Using IDLE for panda3d development

Is there a way, to dynamically change functions on the fly using IDLE, instead of writing scripts and then running them with ppython?

try using Emacs. There is discussion about it here:

Look about halfway down for a post by drwr.

This is a (unconfirmed) hint:
switch to your panda installation dir and run

ppython python/Tools/idle/

Not sure, but this should work…

Regards, Bigfoot29

my, a second I thought it actually did the trick, but it crashed ^^

Well, in case it worked for a few seconds, it might do as well later on… have had several crashes with IDLE (with no Panda3D around) - so its either me or idle isn’t as stable as suspected…

Regards, Bigfoot29

PS: russ: I guess the Thread starter wanted an EASY to use editor… but I guess you are one of the vi(m)>everything-ppl… :wink:

(Or Emacs)

Apart from the IDLE part of the question, I wanted to know if conceptually changes could be made on the fly.

Example beeing, if there is a game with lights. And there is a falloff function for the light. Is it possible to have panda3d running in a window.
And hack away at the functions in IDLE , and see the changes instantaneously. For me personally, that would be the one big advantage over the change, compile, test paradigm.

I think your best bet would be to put in a function that reloads all your classes after it imported the changed module.

from Idle i don’t know… However the Wizard from Panda have written an emacs mode that does this , ctrc-C/ctrl V replaces your code directly in the running programm.

As the source of the emacs mode is readable, may it can help you write a python script to do the same?

Hello all,

I am new to emacs. I have installed emacs for windows. I think the version is 21. I have downloaded and inserted the modified python-mode.el file mentioned in this post. I can get keyword highlighting, so everthing seems to work so-far.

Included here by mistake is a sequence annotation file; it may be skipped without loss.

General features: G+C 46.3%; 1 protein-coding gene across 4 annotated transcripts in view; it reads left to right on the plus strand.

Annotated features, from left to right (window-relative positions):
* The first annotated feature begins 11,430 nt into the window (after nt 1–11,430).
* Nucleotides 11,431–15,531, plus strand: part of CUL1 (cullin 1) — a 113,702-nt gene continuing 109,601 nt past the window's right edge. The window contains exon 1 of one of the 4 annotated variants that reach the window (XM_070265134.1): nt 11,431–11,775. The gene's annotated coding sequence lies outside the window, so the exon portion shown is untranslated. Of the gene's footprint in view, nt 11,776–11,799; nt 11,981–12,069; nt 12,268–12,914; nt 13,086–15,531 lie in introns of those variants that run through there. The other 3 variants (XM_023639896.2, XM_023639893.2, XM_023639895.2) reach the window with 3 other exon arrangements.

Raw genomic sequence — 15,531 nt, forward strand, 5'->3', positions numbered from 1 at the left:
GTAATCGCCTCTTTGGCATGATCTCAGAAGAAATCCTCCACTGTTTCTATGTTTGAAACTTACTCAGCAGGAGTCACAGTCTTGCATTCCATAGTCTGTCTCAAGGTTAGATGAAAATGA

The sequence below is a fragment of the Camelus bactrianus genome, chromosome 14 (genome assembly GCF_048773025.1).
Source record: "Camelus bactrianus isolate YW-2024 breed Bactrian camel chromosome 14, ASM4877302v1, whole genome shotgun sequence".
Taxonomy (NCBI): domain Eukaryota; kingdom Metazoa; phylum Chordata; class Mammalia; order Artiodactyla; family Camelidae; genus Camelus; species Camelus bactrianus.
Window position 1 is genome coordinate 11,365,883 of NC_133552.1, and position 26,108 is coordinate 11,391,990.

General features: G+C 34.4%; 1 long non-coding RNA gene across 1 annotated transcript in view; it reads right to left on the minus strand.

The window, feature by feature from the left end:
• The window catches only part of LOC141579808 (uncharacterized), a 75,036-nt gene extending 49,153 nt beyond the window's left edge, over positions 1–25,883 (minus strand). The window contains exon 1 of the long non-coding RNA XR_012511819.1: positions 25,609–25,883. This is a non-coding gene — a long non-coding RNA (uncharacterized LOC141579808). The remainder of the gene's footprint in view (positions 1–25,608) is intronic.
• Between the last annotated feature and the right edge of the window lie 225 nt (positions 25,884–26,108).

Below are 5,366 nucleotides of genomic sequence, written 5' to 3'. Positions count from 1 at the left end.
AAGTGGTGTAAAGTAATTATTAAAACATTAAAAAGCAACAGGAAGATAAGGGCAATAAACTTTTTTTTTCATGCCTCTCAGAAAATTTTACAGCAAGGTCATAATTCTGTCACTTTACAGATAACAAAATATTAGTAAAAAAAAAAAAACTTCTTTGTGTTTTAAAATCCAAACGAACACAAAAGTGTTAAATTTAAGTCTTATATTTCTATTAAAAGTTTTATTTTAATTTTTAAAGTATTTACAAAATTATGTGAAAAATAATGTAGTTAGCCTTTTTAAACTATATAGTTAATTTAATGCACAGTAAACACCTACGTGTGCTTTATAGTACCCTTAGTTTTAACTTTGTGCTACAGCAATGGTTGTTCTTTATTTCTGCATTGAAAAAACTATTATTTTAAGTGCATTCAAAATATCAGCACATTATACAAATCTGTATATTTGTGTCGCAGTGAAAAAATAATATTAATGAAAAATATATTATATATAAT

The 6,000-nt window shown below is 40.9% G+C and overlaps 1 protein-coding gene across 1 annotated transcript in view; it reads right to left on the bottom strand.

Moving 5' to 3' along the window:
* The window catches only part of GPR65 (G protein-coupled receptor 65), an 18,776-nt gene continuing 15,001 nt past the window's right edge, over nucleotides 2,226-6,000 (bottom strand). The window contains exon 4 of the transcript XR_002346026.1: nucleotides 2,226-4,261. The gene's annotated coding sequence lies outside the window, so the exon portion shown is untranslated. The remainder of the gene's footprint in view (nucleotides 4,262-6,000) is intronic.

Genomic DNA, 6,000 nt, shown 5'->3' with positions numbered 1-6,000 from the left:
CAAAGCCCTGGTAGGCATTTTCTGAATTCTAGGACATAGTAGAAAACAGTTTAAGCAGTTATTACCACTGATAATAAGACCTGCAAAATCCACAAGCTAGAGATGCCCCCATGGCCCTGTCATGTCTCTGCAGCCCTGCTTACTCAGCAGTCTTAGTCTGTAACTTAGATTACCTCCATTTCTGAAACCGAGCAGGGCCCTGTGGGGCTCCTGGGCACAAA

From the Panda 1.1.0 (beta) examples I open the file
I rumove the run() from the bottom of the file.
I save the file.

In the file I type ALT-m
At the botom, I type ppy-shell

I get back the ppython 2.4.2 ppython shell.

I modify an create an * file that does not have the run() at the end of the file.
I save the file. This would be

In the ppython shell I do the following …

execfile (“”)


The carousel program runs.

Next, I type ENTER to break out of the program.
This works the program freezes.


The program continues.

Next, I go back to my buffer *

Next, I change the Panda oscillation height.
I change the second line from the bottom, the one above “w=World()”
panda.setZ(sin(rad + offset) * .2)
panda.setZ(sin(rad + offset) * 20.2)

I do not save.

After the ) in 2.2), I type CTRL+c,CTRL+v

For a moment, the cursor stops blinking. It quickly starts blinking again.

I go back the python buffer

I see a new message …

Rebinding class name: World
Finished rebind

I type the following.


The program continues, the oscillation height is the same at 0.2
My change from .2 to 2.2 was not picked up.

How do I make emacs pick up my changes?

What am I doing wrong in emacs?

Thank you very much.


Unfortunately, the ctrl+c, ctrl+v repaste operation doesn’t work perfectly. It works by looking around the Python namespace for all pointers it can find to the methods in your redefined class, and replacing them with the pointers to the new methods. It finds direct calls to the methods in code, methods added as Tasks, and methods added as callbacks to accept().

However, there are a few function pointers it can’t find. Function pointers referenced by a LerpFunc interval are one kind of function that is not adjusted.

To work around the problem, you could adopt the carousel code so that instead of calling oscilatePanda() directly from the LerpFunc, it calls a new method called doOscillatePanda(), which in turn calls oscilatePanda(). Then when you make changes to oscilatePanda(), the reference should be adjusted.



I followed your advice and did something very similar.

I did the following at the ppython console.


It works!

Or, for simplicity, I also tried adding the function to the World class:

def go(self):

I redefined the class.
Next, I did from the ppython shell …


This also works!

Thanks David!